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Janssen’s IMBRUVICA® approved by European Commission for patients with newly diagnosed CLL

Janssen-Cilag International NV (Janssen) announced that the European Commission (EC) has approved IMBRUVICA® (ibrutinib) for the treatment of adult patients with previously untreated chronic lymphocytic leukaemia (CLL).1 This broadens the indication beyond the initial CLL approval by the EC in October 2014. Ibrutinib is now approved for all patients with CLL, expanding the number of patients who may benefit from this treatment. The expanded ibrutinib indication is based on data from the Phase III, randomised, open-label RESONATE™-2 trial, as published in The New England Journal of Medicine (NEJM) in 2015.


Ibrutinib has shown remarkable improvements in overall survival, progression-free survival and response rates compared with chlorambucil,” said Professor Paolo Ghia, Associate Professor of Internal Medicine at Università Vita-Salute San Raffaele in Milan, Italy. “The RESONATE™-2 data indicate that ibrutinib can provide a much-needed first line treatment alternative for many patients.


Results from the RESONATE™-2 study showed that ibrutinib significantly prolonged overall survival (OS) (HR=0.16, 95% CI 0.05 to 0.56; P=0.001), with 98% of patients still alive after two years, compared to 85% for patients randomised to the chlorambucil arm.2 The median progression-free survival (PFS) was not reached for patients receiving ibrutinib versus 18.9 months for those in the chlorambucil arm, representing a statistically significant 84% reduction in the risk of death or progression in the ibrutinib arm (HR=0.16, 95% CI 0.09 to 0.28; P<0.001).2 The overall safety of ibrutinib in the treatment-naïve CLL patient population was consistent with previously reported studies.3 The most common adverse reactions (ARs) (≥20%) of any Grade in the RESONATE-2 trial for ibrutinib were diarrhoea (42%), fatigue (30%), cough (22%) and nausea (22%).2


The availability of a targeted therapy as an initial treatment is a tremendous step forward for people affected by CLL and has been long-awaited by the CLL community,” said Nick York, patient advocate, CLL Advocates Network (CLLAN). “Many patients are considered unsuitable for the current first line standard of care so there is a real need for new, effective treatment options for these patients.


Despite the availability of effective first line chemo-immunotherapy regimens for CLL, many patients, especially the elderly, cannot tolerate their adverse effects.3 CLL is generally a slow-growing blood cancer of the white blood cells.4 The prevalence rate of CLL in Europe among men and women is approximately 5.87 and 4.01 cases per 100,000 persons per year, respectively.5,6 CLL is predominantly a disease of the elderly, with a median age of 72 at diagnosis.7


The body of clinical and real-world evidence in support of ibrutinib’s patient benefits continues to grow, and with this first line approval we are so pleased to be able to alter the treatment landscape and options for CLL patients,” said Jane Griffiths, Company Group Chairman, Janssen Europe, Middle East and Africa. “We now look forward to working with health authorities across the region to make ibrutinib available to patients in this indication as soon as possible.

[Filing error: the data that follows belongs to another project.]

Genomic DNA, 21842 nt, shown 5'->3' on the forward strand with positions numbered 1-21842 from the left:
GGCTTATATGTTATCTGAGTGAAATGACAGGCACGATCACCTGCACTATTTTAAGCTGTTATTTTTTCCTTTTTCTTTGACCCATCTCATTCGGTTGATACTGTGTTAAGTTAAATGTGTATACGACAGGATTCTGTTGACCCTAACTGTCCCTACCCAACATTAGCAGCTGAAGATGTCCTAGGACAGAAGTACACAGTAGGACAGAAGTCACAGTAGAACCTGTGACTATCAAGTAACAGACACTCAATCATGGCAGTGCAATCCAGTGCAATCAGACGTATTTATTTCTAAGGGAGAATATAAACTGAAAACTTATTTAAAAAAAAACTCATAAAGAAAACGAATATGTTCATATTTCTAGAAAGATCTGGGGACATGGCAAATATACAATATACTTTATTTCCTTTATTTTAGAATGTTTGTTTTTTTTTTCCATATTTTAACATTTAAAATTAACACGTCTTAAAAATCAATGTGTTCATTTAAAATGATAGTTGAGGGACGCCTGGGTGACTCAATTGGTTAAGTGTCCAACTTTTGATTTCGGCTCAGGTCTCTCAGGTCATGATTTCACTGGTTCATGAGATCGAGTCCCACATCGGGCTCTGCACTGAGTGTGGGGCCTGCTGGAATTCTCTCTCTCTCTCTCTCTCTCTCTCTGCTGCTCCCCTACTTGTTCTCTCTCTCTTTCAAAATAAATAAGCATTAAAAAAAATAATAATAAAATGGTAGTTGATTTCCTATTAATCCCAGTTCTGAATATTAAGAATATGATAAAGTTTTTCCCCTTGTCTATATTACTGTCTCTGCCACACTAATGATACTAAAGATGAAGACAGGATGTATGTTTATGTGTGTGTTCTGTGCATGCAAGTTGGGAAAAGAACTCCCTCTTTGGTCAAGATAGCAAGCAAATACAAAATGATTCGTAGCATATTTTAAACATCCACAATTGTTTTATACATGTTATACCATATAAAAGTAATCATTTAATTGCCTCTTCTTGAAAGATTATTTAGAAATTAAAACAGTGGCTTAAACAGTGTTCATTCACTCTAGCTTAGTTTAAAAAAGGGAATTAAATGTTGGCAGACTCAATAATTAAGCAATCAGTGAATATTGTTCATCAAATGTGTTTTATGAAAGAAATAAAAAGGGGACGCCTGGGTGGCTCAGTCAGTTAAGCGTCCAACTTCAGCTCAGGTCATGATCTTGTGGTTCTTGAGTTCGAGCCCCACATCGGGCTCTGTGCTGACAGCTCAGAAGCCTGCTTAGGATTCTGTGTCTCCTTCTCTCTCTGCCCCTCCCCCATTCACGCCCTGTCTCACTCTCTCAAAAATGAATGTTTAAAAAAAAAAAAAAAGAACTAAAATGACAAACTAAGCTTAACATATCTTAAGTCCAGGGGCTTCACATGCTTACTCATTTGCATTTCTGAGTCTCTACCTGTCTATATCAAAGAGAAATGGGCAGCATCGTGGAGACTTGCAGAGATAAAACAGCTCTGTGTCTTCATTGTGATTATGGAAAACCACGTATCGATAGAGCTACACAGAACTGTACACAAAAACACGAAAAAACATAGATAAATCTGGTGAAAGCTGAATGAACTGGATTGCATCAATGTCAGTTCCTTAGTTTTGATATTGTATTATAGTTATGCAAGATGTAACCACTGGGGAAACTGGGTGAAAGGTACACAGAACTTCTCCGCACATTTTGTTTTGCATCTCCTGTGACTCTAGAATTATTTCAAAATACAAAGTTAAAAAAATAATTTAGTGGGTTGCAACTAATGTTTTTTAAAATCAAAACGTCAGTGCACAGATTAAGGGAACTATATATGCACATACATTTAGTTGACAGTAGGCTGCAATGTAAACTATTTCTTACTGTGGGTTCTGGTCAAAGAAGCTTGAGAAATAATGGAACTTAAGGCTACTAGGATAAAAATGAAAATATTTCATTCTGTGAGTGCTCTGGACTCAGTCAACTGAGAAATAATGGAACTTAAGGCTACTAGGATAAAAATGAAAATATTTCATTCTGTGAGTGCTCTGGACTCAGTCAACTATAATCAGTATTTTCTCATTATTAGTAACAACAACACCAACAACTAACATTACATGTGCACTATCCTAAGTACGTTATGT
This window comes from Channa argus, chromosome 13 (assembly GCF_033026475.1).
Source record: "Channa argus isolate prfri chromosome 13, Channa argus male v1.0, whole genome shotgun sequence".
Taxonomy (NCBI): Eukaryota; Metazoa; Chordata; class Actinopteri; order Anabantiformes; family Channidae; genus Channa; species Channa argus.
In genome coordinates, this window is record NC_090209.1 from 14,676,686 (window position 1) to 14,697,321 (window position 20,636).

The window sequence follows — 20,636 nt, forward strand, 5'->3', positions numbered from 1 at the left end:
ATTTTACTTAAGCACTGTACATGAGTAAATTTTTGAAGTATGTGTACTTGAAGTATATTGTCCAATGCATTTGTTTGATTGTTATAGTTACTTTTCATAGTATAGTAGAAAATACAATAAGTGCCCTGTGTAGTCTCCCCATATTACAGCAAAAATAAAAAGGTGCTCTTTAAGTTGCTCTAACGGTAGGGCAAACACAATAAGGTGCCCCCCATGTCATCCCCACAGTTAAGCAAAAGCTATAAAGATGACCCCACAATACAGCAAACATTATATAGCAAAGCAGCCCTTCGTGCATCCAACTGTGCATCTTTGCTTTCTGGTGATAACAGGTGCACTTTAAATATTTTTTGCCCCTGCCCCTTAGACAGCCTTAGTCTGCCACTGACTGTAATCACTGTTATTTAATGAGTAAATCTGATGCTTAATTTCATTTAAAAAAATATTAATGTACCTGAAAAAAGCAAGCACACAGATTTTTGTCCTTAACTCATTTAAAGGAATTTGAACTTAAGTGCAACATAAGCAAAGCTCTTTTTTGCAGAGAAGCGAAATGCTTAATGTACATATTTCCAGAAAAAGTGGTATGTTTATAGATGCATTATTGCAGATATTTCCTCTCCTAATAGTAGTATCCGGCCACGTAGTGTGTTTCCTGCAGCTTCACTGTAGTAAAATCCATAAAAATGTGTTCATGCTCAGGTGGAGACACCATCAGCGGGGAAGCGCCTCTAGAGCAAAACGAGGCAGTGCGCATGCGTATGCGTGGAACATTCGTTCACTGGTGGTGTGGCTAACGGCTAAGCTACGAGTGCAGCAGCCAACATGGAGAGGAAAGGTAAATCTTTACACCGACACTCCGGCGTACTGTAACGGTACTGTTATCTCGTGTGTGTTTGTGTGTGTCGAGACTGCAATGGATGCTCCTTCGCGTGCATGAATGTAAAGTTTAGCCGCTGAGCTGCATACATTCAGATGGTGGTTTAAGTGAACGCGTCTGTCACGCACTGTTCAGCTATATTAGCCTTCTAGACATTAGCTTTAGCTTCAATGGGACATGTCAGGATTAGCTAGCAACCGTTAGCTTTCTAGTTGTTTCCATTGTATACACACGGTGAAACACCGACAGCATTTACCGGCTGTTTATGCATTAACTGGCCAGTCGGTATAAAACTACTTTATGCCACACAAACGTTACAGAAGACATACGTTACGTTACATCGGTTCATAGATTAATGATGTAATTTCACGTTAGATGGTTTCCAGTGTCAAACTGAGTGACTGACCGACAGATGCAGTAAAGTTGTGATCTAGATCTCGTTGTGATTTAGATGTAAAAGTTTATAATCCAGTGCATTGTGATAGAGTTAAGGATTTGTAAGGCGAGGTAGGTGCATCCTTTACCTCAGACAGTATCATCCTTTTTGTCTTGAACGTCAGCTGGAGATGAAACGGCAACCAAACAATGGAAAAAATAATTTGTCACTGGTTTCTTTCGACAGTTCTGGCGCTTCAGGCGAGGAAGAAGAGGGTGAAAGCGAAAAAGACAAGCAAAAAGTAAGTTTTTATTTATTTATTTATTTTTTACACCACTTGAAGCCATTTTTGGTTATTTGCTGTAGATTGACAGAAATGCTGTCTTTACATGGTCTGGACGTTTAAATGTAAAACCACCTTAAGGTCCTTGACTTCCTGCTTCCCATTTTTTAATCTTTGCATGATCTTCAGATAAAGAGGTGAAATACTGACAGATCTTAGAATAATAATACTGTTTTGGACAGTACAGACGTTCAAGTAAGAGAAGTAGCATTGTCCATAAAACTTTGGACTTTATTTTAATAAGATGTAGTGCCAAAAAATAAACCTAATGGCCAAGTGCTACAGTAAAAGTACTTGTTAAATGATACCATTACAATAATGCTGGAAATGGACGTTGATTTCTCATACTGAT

This latest EC approval follows the decision by the US Food and Drug Administration on 4 March 2016 to approve the expanded use of ibrutinib capsules for treatment-naïve patients with CLL.


Ibrutinib is co-developed by Cilag GmbH International, a member of the Janssen Pharmaceutical Companies, and Pharmacyclics LLC, an AbbVie company. Janssen affiliates market ibrutinib in EMEA (Europe, Middle East and Africa) as well as the rest of the world, except for the United States, where Janssen Biotech, Inc. and Pharmacyclics co-market it. Janssen and Pharmacyclics continue to support an extensive clinical development program for ibrutinib, including Phase III study commitments in multiple patient populations.



  1. Ibrutinib licence. European Commission.
  2. Burger JA et al. Ibrutinib vs chlorambucil in treatment-naïve chronic lymphocytic leukemia. N Engl J Med 2015;373:2425–37.
  3. O’Brien SM et al. Clinical roundtable monograph: unmet needs in the treatment of chronic lymphocytic leukemia: integrating a targeted approach. Clin Adv Hematol Oncol 2014;12(1Suppl.3):1–13.
  4. American Cancer Society. Chronic lymphocytic leukemia detailed guide. Available at: Last accessed May 2016.
  5. Parker TL, Strout MP. Chronic lymphocytic leukemia: prognostic factors and impact on treatment. Discov Med. 2011;11(57):115–23.
  6. Sant M et al. Incidence of hematologic malignancies in Europe by morphologic subtype: results of the HAEMACARE project. Blood 2010;116:3724–34.
  7. Eichhorst B et al. Chronic lymphocytic leukemia: ESMO Clinical Practice Guidelines for diagnosis, treatment and follow-up. Ann Oncol 2011;22(Suppl.6):vi50–vi54.

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